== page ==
The Icom radios used were top of the range models. These all use the latest DSP (Digital Signal Processing) technology to provide excellent receiver signal to noise performance whilst the digital speech compressor ensured clear transmit audio. The large LCD screen on the front panel can display a wide range of settings and options.

The radios in use were:

Transceiver Station
IC-756PROII HF1 (10, 15, 20m)
IC-756PROII HF2 (12, 17, 30m)
IC-7400 HF3 (15, 40, 80m)
IC-7400 VHF 6m
IC-910H VHF 2m
IC-2800H APRS (2m)

The Icom radios can be software-controlled and so it was possible to integrate them with the Turbolog software for automatic selection between different aerials. When the operator selected a frequency band on the radio, the correct aerial was automatically selected. Because the aerials were located very close together additional filtering was used to eliminate interference between the stations.

As well as speech and Morse code, GB50 used RTTY and PSK31 data modes. Messages were keyed in at the keyboard and the computer’s sound card used to modulate the transmitter. RTTY goes back to the days of Electro-mechanical Teletype machines but is now implemented in software using the PC’s sound card. PSK31 also uses the sound card and is an efficient, narrow band error-correcting mode, which can maintain communication even when the signal is inaudible to the human ear. There was also a demonstration of APRS, (Automatic Packet Reporting System). This integrated packet radio (using a variation of the X-25 packet switching protocol) with a GPS to display location information superimposed on a map.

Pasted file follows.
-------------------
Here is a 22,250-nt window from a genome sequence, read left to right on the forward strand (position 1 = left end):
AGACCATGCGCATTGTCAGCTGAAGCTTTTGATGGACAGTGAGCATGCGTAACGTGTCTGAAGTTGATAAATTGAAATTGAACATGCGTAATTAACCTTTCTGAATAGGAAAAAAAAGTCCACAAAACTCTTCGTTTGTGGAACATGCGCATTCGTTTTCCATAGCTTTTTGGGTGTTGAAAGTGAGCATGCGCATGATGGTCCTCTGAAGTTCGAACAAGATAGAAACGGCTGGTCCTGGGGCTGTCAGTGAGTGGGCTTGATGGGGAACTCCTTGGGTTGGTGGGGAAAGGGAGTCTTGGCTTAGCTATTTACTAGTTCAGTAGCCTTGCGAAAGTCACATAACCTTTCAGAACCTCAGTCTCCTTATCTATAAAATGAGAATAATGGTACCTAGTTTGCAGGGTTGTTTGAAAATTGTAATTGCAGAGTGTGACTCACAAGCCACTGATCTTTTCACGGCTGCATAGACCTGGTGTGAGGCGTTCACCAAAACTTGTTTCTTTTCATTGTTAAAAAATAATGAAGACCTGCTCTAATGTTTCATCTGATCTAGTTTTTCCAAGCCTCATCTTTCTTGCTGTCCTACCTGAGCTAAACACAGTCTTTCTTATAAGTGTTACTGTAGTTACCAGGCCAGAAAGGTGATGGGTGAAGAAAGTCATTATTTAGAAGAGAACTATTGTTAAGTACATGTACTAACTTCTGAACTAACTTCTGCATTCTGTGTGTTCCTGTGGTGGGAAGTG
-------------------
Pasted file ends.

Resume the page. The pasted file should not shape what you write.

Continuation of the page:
The operating frequencies for GB50, plus or minus QRM were as follows.

Band Frequencies
80m 3.529, 3.769, 3.789 MHz
40m 7.029, 7.089 MHz
30m 10.109 MHz
20m 14.029,14.189, 14.219 MHz
17m 18.079, 18.139 MHz
15m 21.029, 21.289 MHz
12m 24.909,24.939 MHz
10m 28.029, 28.489 MHz
6m (local) 50.150 MHz,
then QSY6m (DX) 50.139 MHz
2 m (SSB) 144.289 MHz,
then QSY2m (FM) 145.500 MHz,
then QSY2m (APRS) 144.800 MHz
2m (Satellite) as required.

The main H.F. stations used Force 12 tri-band antennas supplied by Vine Antenna Products. Dipole antennas were used for 40 and 80 metre operation making contacts in the UK and Europe. These were supplemented by beam antennas for VHF. The style of antennas in use at an Amateur Radio station is often dictated by available space, visibility and planning considerations. Under favourable conditions a simple wire dipole attached to a convenient tree can provide worldwide contacts but for more reliable communication the antennas need to be mounted high up, away from obstructions.